1.Explain what birth trauma is and is not.

2. Identify red flags of previous birth trauma in their patients.

3. Describe how to provide trauma-informed care that can assist in the prevention of birth trauma and when to refer to a pregnancy trauma specialist.

USA Parijat Deshpande, CCTS-I, CTP
Abstract:

Birth trauma is a preventable complication of pregnancy and providers play a critical role in this prevention. Preventing birth trauma not only supports a positive birth experience for the birthing person, but sets the foundation for optimal post-pregnancy health. This is because birth trauma is a catalyst for various long-term health issues for the birthing person including attachment difficulties, chronic pain, chronic illness, autoimmune diseases, postpartum mood and anxiety disorders, as well as an increased risk of pregnancy complications in future pregnancies. Through the study of somatic and somatosensory modalities, as well as years of client work in the high-risk pregnancy population, I have seen clients at risk for pregnancy complications and preterm birth defy medical odds and protect themselves from a traumatic birth in their pregnancies after loss or preterm birth. This presentation will cover the three most important roles of a provider in the facilitation of birth trauma prevention.

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Duration: 60 mins

Angel Montfort, Psy.D., PMH-C is a licensed clinical psychologist, mother of four, and the founder of the Center for Maternal Mental Health, a therapy practice dedicated to serving women throughout all stages of motherhood. She has always gravitated toward treating women and became passionate about perinatal mental health while working in a Women's Clinic within a hospital setting. At first it was a way to meet the needs of her patients and it quickly led to an understanding of her own postpartum experiences, which deepened her connection to this work.

In her practice, Dr. Montfort addresses concerns such as postpartum depression, postpartum anxiety, birth trauma, perinatal loss, infertility, and adjustment to motherhood. Dr. Montfort shares educational information on her Instagram account (@drangelmontfort) and her website (www.cfmmh.com) in an effort to validate and uplift moms who are struggling through a time that is expected to be the most joyous. Her expertise in perinatal mental health has been featured in a number of media outlets including Forbes, Healthline, and ScaryMommy. She believes that if we make space for both the highs and lows of motherhood, we set new moms up for a more balanced experience.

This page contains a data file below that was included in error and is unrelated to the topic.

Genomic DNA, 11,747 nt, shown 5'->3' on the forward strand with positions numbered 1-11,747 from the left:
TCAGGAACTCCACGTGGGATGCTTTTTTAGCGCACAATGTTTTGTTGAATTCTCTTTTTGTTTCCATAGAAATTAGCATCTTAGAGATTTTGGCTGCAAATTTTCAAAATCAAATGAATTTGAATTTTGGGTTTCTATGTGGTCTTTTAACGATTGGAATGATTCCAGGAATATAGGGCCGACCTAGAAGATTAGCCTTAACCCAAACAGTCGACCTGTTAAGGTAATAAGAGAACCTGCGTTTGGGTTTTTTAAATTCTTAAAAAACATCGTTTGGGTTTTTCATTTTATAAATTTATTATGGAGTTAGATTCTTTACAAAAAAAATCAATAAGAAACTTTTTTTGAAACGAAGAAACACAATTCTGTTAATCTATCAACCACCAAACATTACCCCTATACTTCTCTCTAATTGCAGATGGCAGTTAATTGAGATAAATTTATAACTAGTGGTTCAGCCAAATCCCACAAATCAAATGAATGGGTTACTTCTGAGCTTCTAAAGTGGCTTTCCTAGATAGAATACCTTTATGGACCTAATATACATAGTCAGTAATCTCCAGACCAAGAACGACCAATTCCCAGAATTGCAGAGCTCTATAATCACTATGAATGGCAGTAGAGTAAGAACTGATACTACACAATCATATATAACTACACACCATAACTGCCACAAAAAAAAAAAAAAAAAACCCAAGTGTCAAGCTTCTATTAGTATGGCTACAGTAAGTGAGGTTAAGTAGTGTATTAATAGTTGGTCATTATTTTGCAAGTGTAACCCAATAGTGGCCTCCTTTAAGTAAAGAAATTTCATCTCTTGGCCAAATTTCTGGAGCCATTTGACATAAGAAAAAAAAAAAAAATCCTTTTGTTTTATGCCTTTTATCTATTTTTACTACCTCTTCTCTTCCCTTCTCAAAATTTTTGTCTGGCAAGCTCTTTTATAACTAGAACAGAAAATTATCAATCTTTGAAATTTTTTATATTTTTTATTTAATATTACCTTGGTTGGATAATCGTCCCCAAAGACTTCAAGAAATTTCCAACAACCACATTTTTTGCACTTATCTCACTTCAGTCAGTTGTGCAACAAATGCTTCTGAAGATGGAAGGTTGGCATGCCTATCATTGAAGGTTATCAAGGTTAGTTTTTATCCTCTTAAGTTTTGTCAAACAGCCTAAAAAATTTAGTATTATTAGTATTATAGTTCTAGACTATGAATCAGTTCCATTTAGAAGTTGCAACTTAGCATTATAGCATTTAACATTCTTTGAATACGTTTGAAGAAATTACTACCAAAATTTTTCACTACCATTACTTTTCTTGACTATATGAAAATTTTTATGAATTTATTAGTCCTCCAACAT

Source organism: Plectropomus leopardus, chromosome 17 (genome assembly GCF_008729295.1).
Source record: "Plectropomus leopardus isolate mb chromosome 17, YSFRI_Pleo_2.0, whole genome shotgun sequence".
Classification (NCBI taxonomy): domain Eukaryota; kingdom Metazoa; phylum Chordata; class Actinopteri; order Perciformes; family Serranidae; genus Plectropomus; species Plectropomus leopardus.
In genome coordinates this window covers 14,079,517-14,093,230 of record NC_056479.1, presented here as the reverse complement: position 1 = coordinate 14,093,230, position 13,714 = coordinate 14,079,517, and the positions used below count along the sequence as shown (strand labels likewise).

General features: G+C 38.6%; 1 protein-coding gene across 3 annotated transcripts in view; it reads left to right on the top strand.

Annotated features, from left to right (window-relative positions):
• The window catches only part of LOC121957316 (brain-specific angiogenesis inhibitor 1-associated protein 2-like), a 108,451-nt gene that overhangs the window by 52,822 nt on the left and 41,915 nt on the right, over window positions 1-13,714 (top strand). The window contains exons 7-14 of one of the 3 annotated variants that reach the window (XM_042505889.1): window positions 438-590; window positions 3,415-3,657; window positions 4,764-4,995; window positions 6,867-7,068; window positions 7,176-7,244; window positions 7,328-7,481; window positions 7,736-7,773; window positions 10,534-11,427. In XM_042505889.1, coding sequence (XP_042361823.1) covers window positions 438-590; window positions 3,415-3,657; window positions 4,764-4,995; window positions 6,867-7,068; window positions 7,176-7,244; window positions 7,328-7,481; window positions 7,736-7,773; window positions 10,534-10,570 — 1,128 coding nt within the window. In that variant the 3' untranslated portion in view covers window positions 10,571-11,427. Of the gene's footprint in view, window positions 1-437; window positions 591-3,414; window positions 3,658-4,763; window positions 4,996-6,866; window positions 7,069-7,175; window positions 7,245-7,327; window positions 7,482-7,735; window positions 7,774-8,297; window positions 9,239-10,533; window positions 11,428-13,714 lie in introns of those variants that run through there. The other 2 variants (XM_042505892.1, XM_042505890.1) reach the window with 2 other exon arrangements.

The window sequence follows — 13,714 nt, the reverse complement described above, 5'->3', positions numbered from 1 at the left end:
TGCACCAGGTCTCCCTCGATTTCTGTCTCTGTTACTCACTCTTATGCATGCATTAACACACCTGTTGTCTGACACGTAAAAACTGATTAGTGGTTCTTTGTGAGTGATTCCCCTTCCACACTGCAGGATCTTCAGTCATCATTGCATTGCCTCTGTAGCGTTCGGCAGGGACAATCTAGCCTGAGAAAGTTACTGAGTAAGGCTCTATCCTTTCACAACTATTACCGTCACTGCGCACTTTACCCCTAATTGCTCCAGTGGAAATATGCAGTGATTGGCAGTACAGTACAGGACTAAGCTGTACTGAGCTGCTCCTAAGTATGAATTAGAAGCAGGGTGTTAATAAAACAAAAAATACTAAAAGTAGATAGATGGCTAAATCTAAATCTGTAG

Alixandra Bacon is a Registered Midwife and settler living and working in Vancouver, BC on the traditional and unceded territories of the Musqueam, Squamish, Tsleil-waututh and Tsawwassen nations. Alixandra is President of the Canadian Association of Midwives, Past President of the Midwives Association of BC, and clinical faculty at the University of British Columbia, Faculty of Medicine. Alixandra is passionate about creating equitable access to excellent sexual, reproductive and newborn midwifery services for everyone. Alixandra is the recipient of the UBC Alumni Builder Award.

Dr Kathryn Gutteridge - First and foremost I am a mother, wife and latterly grandmother, my personal life has always largely informed my practice and I am always careful to remember that the women I meet are also like me in that they belong to a family. I am a freelance consultant midwife one of the first in the UK and formerly employed at 2 very large and diverse maternity units. My career started in the 1970’s in nursing however midwifery was always my ambition and particularly the nurturance of midwifery led care. I am a practicing psychotherapist interested in the emotional impact of childbirth; in part due to my own mothering experiences and research. I have worked closely with women to understand this phenomenon and researched emotional transition to motherhood. Raising awareness for maternal mental health and particularly women surviving sexual abuse, I co-founded Sanctum Midwives campaigning on maternity care and sexual abuse. I have worked for many years raising awareness around the issues of maternal mental health and supporting both women and all those who work in maternity care situations. I believe positive mental health is the cornerstone to mothering and self fulfilment. I have published widely in peer review journals but also in many books. My latest publication is ‘Understanding Anxiety, Worry and Fear in Childbearing Women’ which I edited and wrote 4 chapters. I am currently writing on the issues of child and adult female sexual abuse and its implications. I care very deeply about women and their babies that they may come through their pregnancy and birth unharmed. I will continue to do this for the sake of midwives everywhere.

1. Explain the importance of building mental health into the structure of care provided to clients.

2. Identify ways that mental health care can be built into the standard care of all clients.

3. Describe when and how mental health care of a client should be referred to a mental health professional.

Abstract: